A sign on the table reads:

Whoever tastes the water
will want to taste the herbs.
Whoever tastes the herbs
will want to taste the fish.
Whoever tastes the fish
will turn from the market
and go home satisfied.

She stops here
and tastes it all —
water, herbs, fish, lime.

Silken bone gardener,
seeking a place
for the red breath to flower,
a moment of clarity:
the sun, the people
crowding in for the food,
everyone happy
and ready to turn from the market
and leave satisfied,
even her;
she reaches
for the button — this is

a time to sow,
a time to reap.


Closure

Vehicle of dissent:
car on fire
in a street market. 

A call to arms:
the keening of those collecting
scattered, shattered limbs.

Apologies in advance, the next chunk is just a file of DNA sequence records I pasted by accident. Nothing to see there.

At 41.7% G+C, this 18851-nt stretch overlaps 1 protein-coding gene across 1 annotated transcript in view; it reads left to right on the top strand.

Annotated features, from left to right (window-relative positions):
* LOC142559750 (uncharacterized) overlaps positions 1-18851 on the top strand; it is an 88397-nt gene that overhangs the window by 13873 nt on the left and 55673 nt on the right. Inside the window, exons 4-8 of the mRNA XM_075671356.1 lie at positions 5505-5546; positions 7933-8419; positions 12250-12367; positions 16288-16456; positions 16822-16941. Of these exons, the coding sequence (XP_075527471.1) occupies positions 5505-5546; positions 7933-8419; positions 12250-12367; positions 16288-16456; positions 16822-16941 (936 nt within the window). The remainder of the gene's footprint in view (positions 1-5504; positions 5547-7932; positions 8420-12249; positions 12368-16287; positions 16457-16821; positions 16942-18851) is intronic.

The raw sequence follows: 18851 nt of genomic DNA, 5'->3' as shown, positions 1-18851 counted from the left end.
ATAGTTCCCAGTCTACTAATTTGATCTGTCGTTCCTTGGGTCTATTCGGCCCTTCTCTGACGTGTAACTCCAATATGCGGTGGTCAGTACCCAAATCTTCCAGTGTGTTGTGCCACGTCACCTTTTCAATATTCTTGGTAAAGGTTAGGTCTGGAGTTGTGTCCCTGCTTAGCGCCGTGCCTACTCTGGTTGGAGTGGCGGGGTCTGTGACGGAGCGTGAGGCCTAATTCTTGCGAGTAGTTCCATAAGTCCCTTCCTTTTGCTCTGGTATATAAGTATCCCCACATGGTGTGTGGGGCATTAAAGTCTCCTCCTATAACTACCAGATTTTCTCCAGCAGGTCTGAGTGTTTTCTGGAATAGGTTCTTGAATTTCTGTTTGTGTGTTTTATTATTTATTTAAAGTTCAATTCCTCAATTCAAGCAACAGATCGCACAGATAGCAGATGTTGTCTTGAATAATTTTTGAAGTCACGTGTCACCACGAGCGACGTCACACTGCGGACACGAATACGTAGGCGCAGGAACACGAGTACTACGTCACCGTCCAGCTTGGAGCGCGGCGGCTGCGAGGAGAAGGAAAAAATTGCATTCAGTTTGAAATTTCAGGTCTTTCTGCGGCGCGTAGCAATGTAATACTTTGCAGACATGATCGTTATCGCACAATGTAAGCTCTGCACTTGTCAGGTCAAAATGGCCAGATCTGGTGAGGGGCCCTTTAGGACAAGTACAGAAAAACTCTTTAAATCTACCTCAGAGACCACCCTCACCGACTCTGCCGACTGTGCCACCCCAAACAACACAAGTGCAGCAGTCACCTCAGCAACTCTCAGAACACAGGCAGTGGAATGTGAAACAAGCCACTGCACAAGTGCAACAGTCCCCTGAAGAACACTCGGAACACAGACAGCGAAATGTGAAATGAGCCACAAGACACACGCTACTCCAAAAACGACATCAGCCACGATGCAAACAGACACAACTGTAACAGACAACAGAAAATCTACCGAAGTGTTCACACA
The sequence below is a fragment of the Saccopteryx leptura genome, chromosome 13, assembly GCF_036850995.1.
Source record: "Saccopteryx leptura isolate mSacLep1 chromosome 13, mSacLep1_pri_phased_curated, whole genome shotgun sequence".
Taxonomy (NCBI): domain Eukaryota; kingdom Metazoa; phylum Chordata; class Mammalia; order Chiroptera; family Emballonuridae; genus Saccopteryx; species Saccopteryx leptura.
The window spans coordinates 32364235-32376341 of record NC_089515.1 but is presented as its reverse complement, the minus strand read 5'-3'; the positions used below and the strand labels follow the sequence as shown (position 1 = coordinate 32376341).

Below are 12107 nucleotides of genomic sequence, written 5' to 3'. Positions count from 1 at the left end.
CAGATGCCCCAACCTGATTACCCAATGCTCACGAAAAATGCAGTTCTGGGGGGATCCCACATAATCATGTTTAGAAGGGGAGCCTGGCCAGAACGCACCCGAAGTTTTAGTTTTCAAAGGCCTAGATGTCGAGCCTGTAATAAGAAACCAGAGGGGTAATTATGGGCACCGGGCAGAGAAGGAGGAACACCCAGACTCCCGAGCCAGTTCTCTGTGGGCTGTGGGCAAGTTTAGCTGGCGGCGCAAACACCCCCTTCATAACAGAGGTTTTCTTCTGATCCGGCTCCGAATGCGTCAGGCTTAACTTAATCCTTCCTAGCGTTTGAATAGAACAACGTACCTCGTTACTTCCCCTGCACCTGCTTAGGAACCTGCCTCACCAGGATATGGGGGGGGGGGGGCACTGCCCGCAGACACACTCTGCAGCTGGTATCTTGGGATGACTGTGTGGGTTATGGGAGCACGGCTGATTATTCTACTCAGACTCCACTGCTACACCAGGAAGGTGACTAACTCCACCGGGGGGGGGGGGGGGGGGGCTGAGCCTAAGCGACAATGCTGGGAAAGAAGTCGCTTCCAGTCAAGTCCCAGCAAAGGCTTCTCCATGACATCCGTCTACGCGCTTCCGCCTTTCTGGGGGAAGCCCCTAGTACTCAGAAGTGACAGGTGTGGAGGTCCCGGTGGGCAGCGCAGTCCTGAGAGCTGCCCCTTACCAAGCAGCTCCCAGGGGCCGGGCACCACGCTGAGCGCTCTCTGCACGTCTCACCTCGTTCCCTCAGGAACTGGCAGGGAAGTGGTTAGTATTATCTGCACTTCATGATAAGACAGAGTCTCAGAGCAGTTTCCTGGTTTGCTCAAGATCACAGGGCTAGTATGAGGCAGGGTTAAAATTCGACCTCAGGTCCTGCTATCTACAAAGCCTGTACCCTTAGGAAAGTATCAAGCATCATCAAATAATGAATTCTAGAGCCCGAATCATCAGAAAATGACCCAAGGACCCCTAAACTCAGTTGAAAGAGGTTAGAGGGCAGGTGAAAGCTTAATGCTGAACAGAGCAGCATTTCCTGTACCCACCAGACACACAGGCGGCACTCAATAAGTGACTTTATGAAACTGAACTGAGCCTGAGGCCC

Uprising:
smoke — greasy,
dieseled, flesh-flavored.
The clouds hanging low.

Justice:
choosing what makes any sense here —
eye, tooth, noose, bullet, mercy.

Closure.
How we laugh in the cafes and alleys
when that word is uttered.


“If You See Something, Say Something”

— slogan repeated endlessly over intercoms, etc. at South Station, Boston MA USA, on 4/18/2013, three days after Boston Marathon bomb attack

 I see
some dressed in
military uniforms, desert camo,
black body armor, no visible weapons 
as I get off the train at South Station

I see 
black ripstop jackets, tan khakis, black body armor, M-16s
logo of POLICE/HOMELAND SECURITY
shield patches on caps
as I get off the train at South Station

I see
cops and
guys in civvies talking into their hands
dogs and
all of the aforementioned
as I get off the train
at South Station
walk through downtown Boston
toward City Hall Plaza